This morning’s Guardian has an editorial about the sudden turnaround in British public opinion regarding the need to help Syrian refugees, a shift clearly caused by the heartrending photographs of young Aylan Kurdi’s drowned body washed up on a Turkish beach.
The turnaround in the British tabloid press has been astonishing. The Murdoch Sun, which just months ago published a column describing the refugees as “cockroaches” by a woman boasting that her heart could not be touched by drowning children, now puts “For Aylan” on its front page and demands that the government provide places for 3,000 orphans. That is very little compared with the need, but it is still 3,000 times more than the paper would have considered Britain had room for three days ago.It’s a good piece about two important issues—the moral imperative to help refugees everywhere (an imperative that applies as much to editors in Brooklyn, New York as it does to the British public), and also the fact that we humans are far from rational in what affects our daily inclinations. We’re unmoved by hundreds of pages of dry facts, but show us a photograph of a small child in tennis shoes washed up dead on a beach and suddenly we’re ready to act.
Almost everyone now sees that there is a moral imperative to help the Syrian refugees, even if this means letting them into the UK. It may be that this is just a spasm of sentimentality and that in a fortnight the same papers will be back to denouncing the “migrant” hordes in Calais, and demanding that dogs, or the British army, be deployed to protect holidaymakers from refugees as they were three weeks ago.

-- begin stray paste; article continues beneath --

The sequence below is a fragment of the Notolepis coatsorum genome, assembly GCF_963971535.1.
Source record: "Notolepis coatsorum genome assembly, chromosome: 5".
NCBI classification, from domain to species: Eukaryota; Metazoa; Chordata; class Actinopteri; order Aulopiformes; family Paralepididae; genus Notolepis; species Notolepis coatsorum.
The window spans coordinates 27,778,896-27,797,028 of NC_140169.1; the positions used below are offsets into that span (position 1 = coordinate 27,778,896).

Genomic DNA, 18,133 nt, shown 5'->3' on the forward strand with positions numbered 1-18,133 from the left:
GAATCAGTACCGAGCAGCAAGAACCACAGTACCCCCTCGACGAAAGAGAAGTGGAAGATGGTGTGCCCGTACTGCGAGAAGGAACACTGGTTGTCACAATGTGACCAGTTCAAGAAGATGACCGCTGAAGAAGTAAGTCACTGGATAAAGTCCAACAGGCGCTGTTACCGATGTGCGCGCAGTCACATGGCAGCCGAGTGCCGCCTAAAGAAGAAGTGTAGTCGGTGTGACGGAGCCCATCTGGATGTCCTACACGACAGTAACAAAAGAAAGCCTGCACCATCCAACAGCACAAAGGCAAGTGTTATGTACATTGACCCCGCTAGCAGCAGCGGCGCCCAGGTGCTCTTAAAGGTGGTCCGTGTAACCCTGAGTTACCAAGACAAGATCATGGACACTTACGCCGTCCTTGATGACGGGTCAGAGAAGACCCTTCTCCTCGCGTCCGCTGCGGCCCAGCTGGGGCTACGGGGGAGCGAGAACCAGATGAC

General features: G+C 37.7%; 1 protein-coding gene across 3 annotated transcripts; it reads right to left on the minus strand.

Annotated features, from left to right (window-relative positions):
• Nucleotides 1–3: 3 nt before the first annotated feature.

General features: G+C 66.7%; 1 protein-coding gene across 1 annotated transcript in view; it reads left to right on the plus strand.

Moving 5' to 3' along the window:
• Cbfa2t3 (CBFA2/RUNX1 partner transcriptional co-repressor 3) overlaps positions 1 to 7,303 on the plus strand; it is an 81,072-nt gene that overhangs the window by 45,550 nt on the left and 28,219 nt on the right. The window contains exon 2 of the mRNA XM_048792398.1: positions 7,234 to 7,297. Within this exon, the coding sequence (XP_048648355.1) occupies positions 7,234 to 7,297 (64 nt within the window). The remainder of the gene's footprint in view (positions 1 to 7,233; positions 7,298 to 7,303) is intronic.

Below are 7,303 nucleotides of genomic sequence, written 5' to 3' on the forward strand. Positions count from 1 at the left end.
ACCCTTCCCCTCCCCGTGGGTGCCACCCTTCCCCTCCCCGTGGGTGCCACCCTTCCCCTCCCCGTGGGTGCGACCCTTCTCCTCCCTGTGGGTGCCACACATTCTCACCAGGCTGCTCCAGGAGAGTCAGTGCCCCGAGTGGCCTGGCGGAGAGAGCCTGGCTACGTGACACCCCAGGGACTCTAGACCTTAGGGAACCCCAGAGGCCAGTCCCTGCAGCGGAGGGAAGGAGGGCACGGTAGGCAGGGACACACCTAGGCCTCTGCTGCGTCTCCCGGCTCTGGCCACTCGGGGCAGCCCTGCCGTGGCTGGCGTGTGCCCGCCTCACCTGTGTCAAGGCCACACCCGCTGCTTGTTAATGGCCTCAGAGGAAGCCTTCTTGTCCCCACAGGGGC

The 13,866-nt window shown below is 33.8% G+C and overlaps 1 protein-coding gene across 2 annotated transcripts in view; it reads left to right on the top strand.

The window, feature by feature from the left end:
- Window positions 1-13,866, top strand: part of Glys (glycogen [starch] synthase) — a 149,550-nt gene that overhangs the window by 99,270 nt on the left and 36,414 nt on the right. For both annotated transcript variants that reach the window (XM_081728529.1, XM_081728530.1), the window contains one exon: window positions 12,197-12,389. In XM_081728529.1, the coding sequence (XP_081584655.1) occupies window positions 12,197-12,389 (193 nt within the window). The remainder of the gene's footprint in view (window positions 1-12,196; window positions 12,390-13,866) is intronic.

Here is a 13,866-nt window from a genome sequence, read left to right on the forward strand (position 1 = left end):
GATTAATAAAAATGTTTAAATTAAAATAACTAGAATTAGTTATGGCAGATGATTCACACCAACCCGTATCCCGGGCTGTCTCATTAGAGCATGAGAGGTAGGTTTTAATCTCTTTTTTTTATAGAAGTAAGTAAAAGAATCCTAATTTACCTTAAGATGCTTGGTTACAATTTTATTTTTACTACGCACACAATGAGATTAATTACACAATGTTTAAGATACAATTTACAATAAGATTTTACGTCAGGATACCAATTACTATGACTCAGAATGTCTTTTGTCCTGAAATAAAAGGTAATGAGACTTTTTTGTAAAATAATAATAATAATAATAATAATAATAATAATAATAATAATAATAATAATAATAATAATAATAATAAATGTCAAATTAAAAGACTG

Likewise, I’m as small-minded and focused on the local as anybody else. Normally the displacement of millions of innocent Syrians tends to weigh on me as merely one of a seemingly endless series of humanitarian crises for which there is never enough attention or care. But put one particular namecheck into a Guardian editorial and you have my undivided attention:
[I]t is also an astonishingly vivid demonstration of the inadequacy of statistics to move our moral sentiments compared with the power of pictures, and still more of pictures that bring to life stories, to affect us in ways that reasoning never could. As the critic Teresa Nielsen Hayden observed, “Story is a force of nature.” One single death and a refugee family have moved a nation to whom 200,000 deaths and 11 million refugees had remained for years merely a statistic, and not a very interesting one at that.That was…unexpected.
(SF&F-related sidebar: Neil Gaiman has been working for some time to change the way we think about Syrian refugees from “problemic foreigners” into “people like us who we’ve got to help”. And much credit to him for it.)